Technically Speaking

July Soybean Meal Prices Allude to Bigger Problems in 2024

Todd Hultman
By  Todd Hultman , DTN Lead Analyst
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The trends for meal prices are down in both the U.S. and China, but China's prices are comparatively weaker, a sign of additional demand problems from the world's largest consumer of meal (DTN ProphetX chart by Todd Hultman).


July soybean meal closed down $3.80 at $359.20 in the week ended Jan. 19, continuing the bearish momentum this blog described on Jan. 8 at… . For the July 2024 meal contract, Friday's close was still above the 2023 low of $349.80, set on June 8, 2022. A continuous weekly chart, however, showed Friday was the lowest close for a front-month July contract in two years. In the near term, it will be interesting to see if July meal can find support near or above its June low of $349.80. The Jan. 12 low of $355.40 showed possible support, but we haven't seen enough follow-through yet. This year's bearish factors for meal include the anticipation of increased crush production in the U.S. plus increased soybean production in Argentina, the world's largest exporter of both soybean meal and bean oil. A comparison with meal prices in China, however, suggests a more bearish situation for meal demand, another obstacle to overcome in 2024.

A look at July soybean meal prices on China's Dalian exchange showed a Jan. 19 close at 3,032 yuan per metric ton, the lowest in over three years and the U.S. equivalent of $386.70 a short ton. Both U.S. and Chinese meal prices are in downtrends, but with China's meal price now below its 2021 low, there is additional concern about the state of demand in the country that consumes 30% of the world's soybean meal -- more than any other country.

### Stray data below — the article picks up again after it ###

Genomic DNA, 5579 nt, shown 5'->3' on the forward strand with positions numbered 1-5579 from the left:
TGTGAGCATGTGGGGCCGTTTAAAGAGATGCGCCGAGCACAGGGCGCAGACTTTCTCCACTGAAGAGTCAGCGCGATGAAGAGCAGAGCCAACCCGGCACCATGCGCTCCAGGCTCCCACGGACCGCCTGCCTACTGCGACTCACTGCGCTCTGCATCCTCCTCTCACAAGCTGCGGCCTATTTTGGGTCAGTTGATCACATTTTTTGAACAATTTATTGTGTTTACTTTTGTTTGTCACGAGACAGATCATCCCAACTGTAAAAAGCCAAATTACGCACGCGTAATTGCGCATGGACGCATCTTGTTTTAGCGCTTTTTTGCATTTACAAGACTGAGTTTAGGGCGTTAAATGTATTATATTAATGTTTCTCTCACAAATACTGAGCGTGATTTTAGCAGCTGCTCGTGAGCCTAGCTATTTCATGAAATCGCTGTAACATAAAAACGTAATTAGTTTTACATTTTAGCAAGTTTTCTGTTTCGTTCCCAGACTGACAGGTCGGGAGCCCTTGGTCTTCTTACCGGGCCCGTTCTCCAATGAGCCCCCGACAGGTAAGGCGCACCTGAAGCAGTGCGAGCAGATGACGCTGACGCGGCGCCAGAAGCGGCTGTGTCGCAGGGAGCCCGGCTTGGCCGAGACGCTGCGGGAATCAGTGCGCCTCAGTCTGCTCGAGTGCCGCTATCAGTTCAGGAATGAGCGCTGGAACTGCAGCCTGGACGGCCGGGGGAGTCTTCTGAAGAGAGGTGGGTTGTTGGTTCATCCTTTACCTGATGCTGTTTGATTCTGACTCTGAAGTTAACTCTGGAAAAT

For over 30 years, strong growth in China's demand for soybean meal has coincided with the miraculous economic growth the country has achieved. As incomes grew, so did livestock production, along with the rise of a middle class. Soybean meal has long been the feed of choice for producers of pork, poultry and fish. This year, however, two factors likely explain the drop in China's meal prices. A glut of pork in China likely has producers cutting back on hog inventory in 2024 and China's economy has been slowing. Friday's close of 2,832 for the Shanghai Composite Index was the lowest in three years, an indication of China's economic belt-tightening.

Here in the U.S., plant capacity for renewable diesel continues to grow and the National Oilseeds Processors Association just reported a record soybean crush among its members in December. Argentina's soybean crop is in good shape and is expected to increase competition for meal exports by May. Technically, July soybean meal prices are starting 2024 with a bearish break in the month of January. I can't guarantee anything, but the January high of $385.50 may go unchallenged the rest of this year and be a bearish drag on soybean prices.


Comments above are for educational purposes only and are not meant as specific trade recommendations. The buying and selling of commodities, futures or options involve substantial risk and are not suitable for everyone.

Todd Hultman can be reached at .

Todd Hultman